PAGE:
Unable to profit from her farm, she pivoted to another business idea, which moved her higher up the value chain. This time, she resorted to packing fruits in bowls and selling to offices around Monrovia. Recognizing the importance of social media, she even created a Facebook page via which interested buyers would reach her and make their orders. She also eventually made a distribution deal with a pastry shop, who resold her fruit bowls to its customers. Although she started small, Mariam was determined to build her business little by little into something bigger.

However, without much business knowledge, she hadn’t dedicated enough effort into tallying the costs of all the inputs that went into her fruit bowl business, and she eventually realized that she was barely breaking even with her operations. As expected, the business eventually fizzled.

As one door shut, another opened for the ever-resilient Mariam. Pinkberry Liberia, a frozen yogurt restaurant was coming into Liberia and she secured a job working as a frontline staff with the American franchise – an experience she described as her first in dealing with customers directly. Here, she learned top-level customer service, basic accounting and inventory management skills, and knowledge of how to make different types of smoothies.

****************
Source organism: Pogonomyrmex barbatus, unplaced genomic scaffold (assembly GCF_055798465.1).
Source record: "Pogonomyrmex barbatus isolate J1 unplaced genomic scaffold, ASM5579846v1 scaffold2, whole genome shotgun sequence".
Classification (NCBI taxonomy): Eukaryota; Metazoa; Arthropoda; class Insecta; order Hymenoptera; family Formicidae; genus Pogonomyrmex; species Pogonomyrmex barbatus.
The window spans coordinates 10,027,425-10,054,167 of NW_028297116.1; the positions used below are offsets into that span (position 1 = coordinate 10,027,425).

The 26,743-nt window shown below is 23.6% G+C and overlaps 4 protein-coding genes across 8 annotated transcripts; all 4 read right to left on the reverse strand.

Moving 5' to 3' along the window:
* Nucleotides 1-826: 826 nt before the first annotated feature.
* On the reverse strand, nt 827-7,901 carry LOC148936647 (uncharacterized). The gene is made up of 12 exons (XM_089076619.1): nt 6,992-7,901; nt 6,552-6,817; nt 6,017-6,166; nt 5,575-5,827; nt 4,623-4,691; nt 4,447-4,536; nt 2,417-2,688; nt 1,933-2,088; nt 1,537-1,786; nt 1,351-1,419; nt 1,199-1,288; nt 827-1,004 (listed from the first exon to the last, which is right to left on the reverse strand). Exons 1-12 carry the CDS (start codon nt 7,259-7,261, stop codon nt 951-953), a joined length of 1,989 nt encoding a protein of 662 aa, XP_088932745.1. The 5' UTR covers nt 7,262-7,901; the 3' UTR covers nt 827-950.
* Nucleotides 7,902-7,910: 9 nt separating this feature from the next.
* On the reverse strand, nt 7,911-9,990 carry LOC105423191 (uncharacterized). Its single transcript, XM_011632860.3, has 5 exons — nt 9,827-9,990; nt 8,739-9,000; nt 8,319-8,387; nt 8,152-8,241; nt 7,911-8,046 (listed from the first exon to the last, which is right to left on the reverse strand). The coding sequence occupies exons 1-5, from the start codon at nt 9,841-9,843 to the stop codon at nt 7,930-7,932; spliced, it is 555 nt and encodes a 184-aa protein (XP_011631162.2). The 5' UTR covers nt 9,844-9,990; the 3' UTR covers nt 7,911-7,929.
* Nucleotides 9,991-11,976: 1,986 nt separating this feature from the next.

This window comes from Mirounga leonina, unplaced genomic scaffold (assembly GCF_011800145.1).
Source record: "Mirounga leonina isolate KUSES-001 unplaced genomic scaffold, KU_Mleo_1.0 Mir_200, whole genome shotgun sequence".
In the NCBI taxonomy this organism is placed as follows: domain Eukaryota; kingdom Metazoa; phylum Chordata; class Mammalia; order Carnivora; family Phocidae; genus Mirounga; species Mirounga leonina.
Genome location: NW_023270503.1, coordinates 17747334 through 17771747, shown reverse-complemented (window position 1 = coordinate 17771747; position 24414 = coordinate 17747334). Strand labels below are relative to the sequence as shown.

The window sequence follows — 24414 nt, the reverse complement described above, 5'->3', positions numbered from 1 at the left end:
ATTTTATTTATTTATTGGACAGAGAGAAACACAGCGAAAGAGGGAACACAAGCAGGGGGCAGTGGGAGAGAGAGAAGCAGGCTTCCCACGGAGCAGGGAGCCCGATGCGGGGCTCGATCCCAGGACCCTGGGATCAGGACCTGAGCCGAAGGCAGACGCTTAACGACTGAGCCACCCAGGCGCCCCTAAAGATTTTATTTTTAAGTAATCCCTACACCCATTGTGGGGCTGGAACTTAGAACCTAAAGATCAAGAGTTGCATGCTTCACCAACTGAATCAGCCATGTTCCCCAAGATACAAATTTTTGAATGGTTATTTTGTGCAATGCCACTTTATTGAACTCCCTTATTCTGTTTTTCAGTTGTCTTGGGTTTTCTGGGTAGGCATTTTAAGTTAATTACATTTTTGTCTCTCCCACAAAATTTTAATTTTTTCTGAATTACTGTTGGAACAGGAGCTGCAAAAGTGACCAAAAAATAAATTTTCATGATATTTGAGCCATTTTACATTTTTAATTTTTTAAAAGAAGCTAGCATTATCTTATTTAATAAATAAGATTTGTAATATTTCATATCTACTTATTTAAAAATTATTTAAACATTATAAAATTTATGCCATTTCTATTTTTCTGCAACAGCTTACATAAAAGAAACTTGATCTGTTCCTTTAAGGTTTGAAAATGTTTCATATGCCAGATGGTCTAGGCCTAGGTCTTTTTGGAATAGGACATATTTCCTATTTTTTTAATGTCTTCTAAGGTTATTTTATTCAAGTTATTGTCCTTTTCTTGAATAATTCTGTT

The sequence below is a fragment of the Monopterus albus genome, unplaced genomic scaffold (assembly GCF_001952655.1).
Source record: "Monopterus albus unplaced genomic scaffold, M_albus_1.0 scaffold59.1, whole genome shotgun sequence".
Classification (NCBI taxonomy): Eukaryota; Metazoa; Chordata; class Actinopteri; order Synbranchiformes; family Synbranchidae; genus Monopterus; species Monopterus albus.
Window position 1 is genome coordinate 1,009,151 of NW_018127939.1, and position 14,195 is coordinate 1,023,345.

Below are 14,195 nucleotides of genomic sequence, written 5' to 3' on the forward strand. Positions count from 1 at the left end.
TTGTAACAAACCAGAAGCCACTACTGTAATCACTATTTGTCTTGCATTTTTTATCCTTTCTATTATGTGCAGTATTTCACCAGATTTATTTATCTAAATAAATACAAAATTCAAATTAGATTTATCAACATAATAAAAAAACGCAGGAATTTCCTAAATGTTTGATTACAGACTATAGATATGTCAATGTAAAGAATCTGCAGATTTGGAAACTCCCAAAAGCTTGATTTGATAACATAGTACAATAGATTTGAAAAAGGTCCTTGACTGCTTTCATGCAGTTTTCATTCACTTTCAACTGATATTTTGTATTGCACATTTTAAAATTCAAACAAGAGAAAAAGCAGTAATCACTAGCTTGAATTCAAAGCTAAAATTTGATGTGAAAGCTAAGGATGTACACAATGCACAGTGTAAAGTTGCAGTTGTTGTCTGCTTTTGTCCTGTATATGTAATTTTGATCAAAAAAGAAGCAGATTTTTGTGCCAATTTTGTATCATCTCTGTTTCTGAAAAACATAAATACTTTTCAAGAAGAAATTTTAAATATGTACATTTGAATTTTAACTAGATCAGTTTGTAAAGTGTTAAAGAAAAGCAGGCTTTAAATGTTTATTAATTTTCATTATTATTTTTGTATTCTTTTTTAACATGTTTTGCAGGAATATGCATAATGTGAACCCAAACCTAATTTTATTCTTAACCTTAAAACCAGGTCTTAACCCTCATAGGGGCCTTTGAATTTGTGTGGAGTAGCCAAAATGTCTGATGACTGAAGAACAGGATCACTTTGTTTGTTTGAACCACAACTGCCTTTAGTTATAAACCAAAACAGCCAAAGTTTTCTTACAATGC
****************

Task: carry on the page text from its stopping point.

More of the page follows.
With the knowledge she was acquiring at Pinkberry, Mariam decided to get back on the path that led to her passion and dream. She started putting together her idea for Mako’s Fruits, where she would sell juices, smoothies, fruit cups, and pastries.

“I decided to start this business because it goes with my future dream and my career plan in the agricultural aspect,” she explained.

Part of her motivation involved making healthier food and drink choices more accessible to the average person in Liberia.

“What I sell is what we grow and produce here in Liberia. I also wanted to provide a healthier option for those who have been advised to stay off sugars, and also those who are able to pass by, because our prices are very reasonable and affordable,” she explained.

She was able to maintain the low prices of her products due to the low costs of production the business tends to take on.

“I am a farmer too, so I know where to go and which farmers to buy the fruits from so as to maintain the affordable prices for the goods we sell,” said Mariam.

To further cut costs, she would operate from a small, but beautifully decorated container on land she rented along Tubman Boulevard.

But getting the funds to start was not easy – Mariam recounted how she used her savings from work she had done for a photography company, and money she saved as an employee at Pinkberry. This earned her more money to purchase equipment needed to operate her business from China.

“Even when I saved, what I had wasn’t enough to start exactly what I had in mind. But even so, people encouraged me to start with the little and slowly build up,” she recollected.

Eventually, one of the directors of Pinkberry Liberia, Jefferson Krua, provided the remainder funding needed to realize her goals [Full disclosure: Jefferson Krua is also a co-owner of The Bush Chicken].